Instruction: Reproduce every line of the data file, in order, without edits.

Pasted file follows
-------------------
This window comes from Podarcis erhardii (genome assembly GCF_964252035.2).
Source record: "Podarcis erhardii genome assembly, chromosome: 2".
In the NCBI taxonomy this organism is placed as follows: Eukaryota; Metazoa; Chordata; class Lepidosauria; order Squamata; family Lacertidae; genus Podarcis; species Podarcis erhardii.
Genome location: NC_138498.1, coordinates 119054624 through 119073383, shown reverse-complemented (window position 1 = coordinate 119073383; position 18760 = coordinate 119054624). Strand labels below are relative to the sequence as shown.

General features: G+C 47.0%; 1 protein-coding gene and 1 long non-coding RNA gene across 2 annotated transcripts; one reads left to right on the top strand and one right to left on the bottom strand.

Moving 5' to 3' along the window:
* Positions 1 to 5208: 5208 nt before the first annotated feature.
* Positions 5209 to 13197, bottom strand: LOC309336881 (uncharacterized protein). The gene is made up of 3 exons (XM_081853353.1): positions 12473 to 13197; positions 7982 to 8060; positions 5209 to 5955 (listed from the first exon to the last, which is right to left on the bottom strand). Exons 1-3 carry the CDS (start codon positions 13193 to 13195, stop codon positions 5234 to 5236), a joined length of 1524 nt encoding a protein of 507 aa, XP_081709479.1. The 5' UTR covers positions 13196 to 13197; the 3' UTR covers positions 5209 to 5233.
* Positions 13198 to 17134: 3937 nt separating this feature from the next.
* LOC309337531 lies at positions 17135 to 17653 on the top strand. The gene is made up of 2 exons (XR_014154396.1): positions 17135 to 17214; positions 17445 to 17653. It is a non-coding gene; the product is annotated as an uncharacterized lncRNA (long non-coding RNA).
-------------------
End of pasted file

This window comes from Podarcis erhardii (genome assembly GCF_964252035.2).
Source record: "Podarcis erhardii genome assembly, chromosome: 2".
In the NCBI taxonomy this organism is placed as follows: Eukaryota; Metazoa; Chordata; class Lepidosauria; order Squamata; family Lacertidae; genus Podarcis; species Podarcis erhardii.
Genome location: NC_138498.1, coordinates 119054624 through 119073383, shown reverse-complemented (window position 1 = coordinate 119073383; position 18760 = coordinate 119054624). Strand labels below are relative to the sequence as shown.

General features: G+C 47.0%; 1 protein-coding gene and 1 long non-coding RNA gene across 2 annotated transcripts; one reads left to right on the top strand and one right to left on the bottom strand.

Moving 5' to 3' along the window:
* Positions 1 to 5208: 5208 nt before the first annotated feature.
* Positions 5209 to 13197, bottom strand: LOC309336881 (uncharacterized protein). The gene is made up of 3 exons (XM_081853353.1): positions 12473 to 13197; positions 7982 to 8060; positions 5209 to 5955 (listed from the first exon to the last, which is right to left on the bottom strand). Exons 1-3 carry the CDS (start codon positions 13193 to 13195, stop codon positions 5234 to 5236), a joined length of 1524 nt encoding a protein of 507 aa, XP_081709479.1. The 5' UTR covers positions 13196 to 13197; the 3' UTR covers positions 5209 to 5233.
* Positions 13198 to 17134: 3937 nt separating this feature from the next.
* LOC309337531 lies at positions 17135 to 17653 on the top strand. The gene is made up of 2 exons (XR_014154396.1): positions 17135 to 17214; positions 17445 to 17653. It is a non-coding gene; the product is annotated as an uncharacterized lncRNA (long non-coding RNA).